|River at the park entrance.|
Finally we pulled ourselves away and headed for the waterfalls. The first one was already beautiful – a stunningly blue pool at the bottom of the falls, all surrounded by lush green.
The hike continued past more waterfalls, each with their own beauty and uniqueness and it was truly lovely. We had seen on the schematic map at the beginning of the trail that there was loop that you could do, circling through a forest and looping back down the length of the river, passing the waterfalls. We had only a moderate understanding of where this loop started, and so we just made some guesses about where this path actually was. It was nice at first, walking through quiet forests and enjoying the greenery around us. It became clear after some time, however, that this perhaps wasn’t the right path, and we found the trail petering out near a roadway. Realizing we were probably lost, we got off onto the road, and followed that, hoping it would connect again to a path. As we walked, a car passed us going the other direction, and the driver stopped and called out to us. With my broken Turkish, I learned that the road we were on headed to a village, several kilometres away. “If you want the waterfalls,” the driver said, “you’ll have to cut back into the forest.” The last of the waterfalls was supposedly parallel to where we were now. Thanking the driver, we trudged into the brush.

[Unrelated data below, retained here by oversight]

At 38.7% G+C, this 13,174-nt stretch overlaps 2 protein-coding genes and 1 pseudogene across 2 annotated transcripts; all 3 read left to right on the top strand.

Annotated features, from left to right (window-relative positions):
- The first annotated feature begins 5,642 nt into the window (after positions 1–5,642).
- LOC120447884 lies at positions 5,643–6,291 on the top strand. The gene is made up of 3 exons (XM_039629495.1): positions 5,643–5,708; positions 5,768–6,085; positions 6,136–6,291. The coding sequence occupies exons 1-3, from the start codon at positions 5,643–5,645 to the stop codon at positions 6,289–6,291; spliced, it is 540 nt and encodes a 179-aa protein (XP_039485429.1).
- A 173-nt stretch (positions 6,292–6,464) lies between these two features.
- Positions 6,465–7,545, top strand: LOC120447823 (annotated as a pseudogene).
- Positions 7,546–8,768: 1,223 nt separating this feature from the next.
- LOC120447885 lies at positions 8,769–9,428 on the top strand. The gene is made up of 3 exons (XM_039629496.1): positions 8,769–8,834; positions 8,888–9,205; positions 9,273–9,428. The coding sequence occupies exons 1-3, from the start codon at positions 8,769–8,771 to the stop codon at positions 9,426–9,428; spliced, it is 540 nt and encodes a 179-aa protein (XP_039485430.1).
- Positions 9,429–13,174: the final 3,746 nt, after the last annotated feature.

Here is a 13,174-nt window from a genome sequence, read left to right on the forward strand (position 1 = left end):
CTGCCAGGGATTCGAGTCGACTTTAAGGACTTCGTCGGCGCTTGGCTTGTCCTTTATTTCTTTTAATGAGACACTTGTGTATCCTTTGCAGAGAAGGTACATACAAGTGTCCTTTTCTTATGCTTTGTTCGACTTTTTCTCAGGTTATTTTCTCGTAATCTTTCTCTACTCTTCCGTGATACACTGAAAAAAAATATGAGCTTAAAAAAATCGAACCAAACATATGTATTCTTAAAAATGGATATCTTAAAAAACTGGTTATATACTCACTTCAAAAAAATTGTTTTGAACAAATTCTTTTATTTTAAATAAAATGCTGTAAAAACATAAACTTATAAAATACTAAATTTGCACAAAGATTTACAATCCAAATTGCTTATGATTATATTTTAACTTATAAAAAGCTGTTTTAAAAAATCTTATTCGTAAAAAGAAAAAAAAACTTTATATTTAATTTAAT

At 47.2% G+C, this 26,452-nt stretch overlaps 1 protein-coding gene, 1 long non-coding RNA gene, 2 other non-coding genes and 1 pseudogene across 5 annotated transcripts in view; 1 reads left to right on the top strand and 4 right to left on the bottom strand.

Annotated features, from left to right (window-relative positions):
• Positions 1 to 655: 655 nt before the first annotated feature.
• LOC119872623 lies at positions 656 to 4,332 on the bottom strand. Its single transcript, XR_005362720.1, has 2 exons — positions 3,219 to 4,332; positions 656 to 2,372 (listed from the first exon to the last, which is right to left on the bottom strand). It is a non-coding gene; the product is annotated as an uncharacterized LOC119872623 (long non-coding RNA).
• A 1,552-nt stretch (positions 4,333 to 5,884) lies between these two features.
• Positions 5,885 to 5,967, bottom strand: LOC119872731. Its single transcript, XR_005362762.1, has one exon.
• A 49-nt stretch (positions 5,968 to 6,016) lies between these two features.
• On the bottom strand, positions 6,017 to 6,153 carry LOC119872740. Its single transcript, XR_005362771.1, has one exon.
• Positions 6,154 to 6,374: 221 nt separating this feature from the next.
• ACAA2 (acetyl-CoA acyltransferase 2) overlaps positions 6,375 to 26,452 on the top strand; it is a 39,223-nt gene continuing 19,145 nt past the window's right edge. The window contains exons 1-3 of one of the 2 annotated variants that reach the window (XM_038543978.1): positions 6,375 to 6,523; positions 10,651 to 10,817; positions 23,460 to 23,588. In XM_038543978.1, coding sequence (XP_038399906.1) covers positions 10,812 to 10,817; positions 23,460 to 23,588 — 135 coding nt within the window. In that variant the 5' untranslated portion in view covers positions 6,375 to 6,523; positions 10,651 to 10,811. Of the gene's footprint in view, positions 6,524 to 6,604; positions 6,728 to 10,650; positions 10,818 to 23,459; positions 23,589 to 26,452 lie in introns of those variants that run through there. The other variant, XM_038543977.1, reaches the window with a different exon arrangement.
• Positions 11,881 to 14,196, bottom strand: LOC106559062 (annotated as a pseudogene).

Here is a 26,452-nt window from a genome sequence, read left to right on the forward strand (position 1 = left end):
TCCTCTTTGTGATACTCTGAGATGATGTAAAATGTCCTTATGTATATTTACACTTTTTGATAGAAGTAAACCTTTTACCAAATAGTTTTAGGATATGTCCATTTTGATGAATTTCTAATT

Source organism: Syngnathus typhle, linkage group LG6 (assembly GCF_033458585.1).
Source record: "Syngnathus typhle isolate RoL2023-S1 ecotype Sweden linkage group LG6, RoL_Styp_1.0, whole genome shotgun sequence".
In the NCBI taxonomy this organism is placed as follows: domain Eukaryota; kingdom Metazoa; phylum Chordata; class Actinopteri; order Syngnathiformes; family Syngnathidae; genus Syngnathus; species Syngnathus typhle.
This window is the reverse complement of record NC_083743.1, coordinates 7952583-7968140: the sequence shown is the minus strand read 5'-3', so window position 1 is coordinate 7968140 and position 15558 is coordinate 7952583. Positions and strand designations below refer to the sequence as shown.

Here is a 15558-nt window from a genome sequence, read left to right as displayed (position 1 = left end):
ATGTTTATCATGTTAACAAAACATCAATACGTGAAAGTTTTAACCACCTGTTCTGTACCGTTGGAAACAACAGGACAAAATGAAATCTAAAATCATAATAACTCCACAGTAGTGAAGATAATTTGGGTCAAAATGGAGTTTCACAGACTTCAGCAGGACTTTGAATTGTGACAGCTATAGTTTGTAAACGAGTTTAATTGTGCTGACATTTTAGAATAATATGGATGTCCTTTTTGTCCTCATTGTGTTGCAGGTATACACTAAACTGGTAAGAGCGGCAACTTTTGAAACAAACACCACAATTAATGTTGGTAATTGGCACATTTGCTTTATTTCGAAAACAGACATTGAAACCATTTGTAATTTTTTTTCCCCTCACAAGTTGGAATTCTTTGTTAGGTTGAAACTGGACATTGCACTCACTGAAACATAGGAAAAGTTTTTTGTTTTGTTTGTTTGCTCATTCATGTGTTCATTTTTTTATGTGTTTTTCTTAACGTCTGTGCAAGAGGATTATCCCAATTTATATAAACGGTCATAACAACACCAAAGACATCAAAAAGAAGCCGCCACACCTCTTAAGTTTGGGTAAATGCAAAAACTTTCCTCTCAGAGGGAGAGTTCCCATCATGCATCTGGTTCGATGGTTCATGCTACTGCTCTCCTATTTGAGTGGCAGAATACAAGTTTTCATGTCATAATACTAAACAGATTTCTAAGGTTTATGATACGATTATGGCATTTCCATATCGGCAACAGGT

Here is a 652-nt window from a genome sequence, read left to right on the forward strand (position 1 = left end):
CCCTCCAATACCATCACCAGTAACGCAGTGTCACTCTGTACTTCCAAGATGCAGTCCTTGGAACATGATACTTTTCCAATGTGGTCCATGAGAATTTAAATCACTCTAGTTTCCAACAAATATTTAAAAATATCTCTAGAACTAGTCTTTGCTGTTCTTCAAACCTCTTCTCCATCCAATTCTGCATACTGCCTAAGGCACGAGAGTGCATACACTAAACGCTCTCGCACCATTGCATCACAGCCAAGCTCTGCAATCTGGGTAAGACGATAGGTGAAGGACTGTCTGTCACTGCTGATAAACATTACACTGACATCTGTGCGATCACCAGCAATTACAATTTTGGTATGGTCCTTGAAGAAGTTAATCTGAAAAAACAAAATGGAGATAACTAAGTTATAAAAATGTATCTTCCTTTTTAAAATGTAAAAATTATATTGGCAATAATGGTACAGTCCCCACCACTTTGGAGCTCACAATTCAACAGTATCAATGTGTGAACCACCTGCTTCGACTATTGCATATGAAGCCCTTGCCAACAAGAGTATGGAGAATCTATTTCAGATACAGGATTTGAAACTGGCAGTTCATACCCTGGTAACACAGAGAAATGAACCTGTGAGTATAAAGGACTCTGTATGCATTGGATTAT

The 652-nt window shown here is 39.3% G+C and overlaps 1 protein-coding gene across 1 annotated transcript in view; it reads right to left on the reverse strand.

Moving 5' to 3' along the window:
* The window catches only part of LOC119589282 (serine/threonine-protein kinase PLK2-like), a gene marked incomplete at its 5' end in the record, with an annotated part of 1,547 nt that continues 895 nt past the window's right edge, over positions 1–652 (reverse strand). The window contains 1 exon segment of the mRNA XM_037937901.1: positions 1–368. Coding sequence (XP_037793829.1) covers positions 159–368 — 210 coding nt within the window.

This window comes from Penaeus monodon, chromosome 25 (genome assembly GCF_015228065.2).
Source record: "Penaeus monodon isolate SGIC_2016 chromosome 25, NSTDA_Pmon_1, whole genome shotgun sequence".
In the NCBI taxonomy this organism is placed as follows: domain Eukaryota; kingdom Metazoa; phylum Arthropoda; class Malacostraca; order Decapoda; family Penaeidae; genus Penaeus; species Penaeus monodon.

There was no path. It didn’t take long before we could see the river ahead of us in the woods, but it was down in a ravine. We knew we had to get there if we wanted to get back on track, but there was no easy way down. What ensued was a somewhat terrifying, truly hilarious descent, sliding down cliff slides, getting fairly muddy and risking our lives (or something like that). But when we finally got to the bottom, happy and whole, it wasn’t long at all until we found ourselves back on the trail where we wanted to be.
|The first waterfall|
|Such pretty blues and greens!|
|Each waterfall unique from the others.|
|Jess and the waterfalls.|
|Jess standing epically, and looking up at the cliffs and waterfalls.|
|If you are reading this blog and you don't know that I love fungi, you are a stranger. Which is fine. But I hope you enjoy this mushroom photo.|
In fact, we emerged very close to what seemed to be the end of the pathway, and the classically-Turkish çayhanı (teahouse) located there. There was a man working there all alone, up in a little shack on the cliff-side, and there were little wooden tables spread out around the forest clearing. The man approached us as we sat, and asked if we wanted anything to drink. We wanted tea, but he didn’t have it (how very un-Turkish! We later learned he just had to make it and it would have taken several minutes, but we didn’t realize it at the time). He did have ayran though, a salty, yogurty Turkish drink (which grows on you, honest) and I thought I’d take a taste. I’m glad I did! It turns out the ayran was homemade, and was being stored in the river’s cold waters to keep it fresh. He pulled on a long, thick rope, dragging up from the watery depths a huge churn-like container, from which he finally poured me a nice big glass. To be honest, I feared it would make me terribly sick, but it didn’t, and it was delicious, and it was such a cool process (pun intended) to see him pull it out.